An easy-wearing, bulk-free jacket from Patagonia made of knitted, heathered 100% recycled polyester fleece. The Better Sweater has been dyed with a low-impact process that significantly reduces the use of dyestuffs, energy and water compared to conventional dyeing methods.
With a sweater-knit face and moisture-wicking fleece interior for warmth, this versatile, go-anywhere jacket functions equally well over a shirt as urban outerwear or layered under a shell for hitting the trail.
Two zippered handwarmer pockets keep fingers toasty and the stand-up collar has a zipper garage to keep your neck comfortable. Raglan sleeves provide pack-wearing comfort. With shape-holding, abrasion-resistant micropolyester jersey trim at collar, cuffs and hem.
- Hip length
- Regular Fit
- Weight: 638 g (22.5 oz)
- Material: 10-oz 100% recycled polyester knitted fleece dyed with a low-impact process that significantly reduces the use of dyestuffs, energy and water compared to conventional dyeing methods.
- Fair Trade Certified™ sewing, meaning the people who made it earned a premium for their labour
- Fabric is certified as bluesign® approved
|Chest||89-94 cm||96-101 cm||106-111 cm||117-122 cm|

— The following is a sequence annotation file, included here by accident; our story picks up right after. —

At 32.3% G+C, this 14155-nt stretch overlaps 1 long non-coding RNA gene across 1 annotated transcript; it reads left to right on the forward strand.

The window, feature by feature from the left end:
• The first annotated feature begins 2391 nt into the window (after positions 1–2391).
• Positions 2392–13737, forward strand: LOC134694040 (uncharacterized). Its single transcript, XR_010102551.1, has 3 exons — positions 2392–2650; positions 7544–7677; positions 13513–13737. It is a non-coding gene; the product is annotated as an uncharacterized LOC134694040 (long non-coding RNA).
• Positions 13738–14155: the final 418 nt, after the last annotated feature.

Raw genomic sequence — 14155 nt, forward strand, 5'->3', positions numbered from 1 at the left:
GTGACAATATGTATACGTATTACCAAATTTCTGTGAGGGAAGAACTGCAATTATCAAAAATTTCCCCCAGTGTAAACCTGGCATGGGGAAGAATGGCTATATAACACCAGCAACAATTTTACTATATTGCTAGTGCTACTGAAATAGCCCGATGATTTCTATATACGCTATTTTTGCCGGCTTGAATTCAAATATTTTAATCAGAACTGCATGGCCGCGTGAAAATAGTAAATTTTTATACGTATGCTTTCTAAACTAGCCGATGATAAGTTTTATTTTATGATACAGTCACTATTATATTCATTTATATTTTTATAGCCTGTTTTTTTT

|Sleeve||84 cm||86 cm||89 cm||91 cm|
|Waist||74-76 cm||79-84 cm||86-91 cm||97 cm|
PROVENANCE AND ETHICS
Patagonia was founded by Yvon Chouinard in 1973, the company's roots are in clothing for rock and alpine climbing, but they now produce a diverse mix of apparel targeted towards skiers, snowboarders, surfers and climbers. Patagonia are a world leader in creating ethical, sustainable clothing.
Recycled Polyester - In 1993, Patagonia adopted fleece into their product line made from post consumer recycled (PCR) plastic soda bottles making them the first outdoor clothing manufacturer to do so. PCR® clothing was a positive step towards a more sustainable system – one that uses fewer resources, discards less and better protects people’s health. Using recycled polyester lessens dependence on petroleum as a raw material source, curbs discards and reduces toxic emissions from incinerators.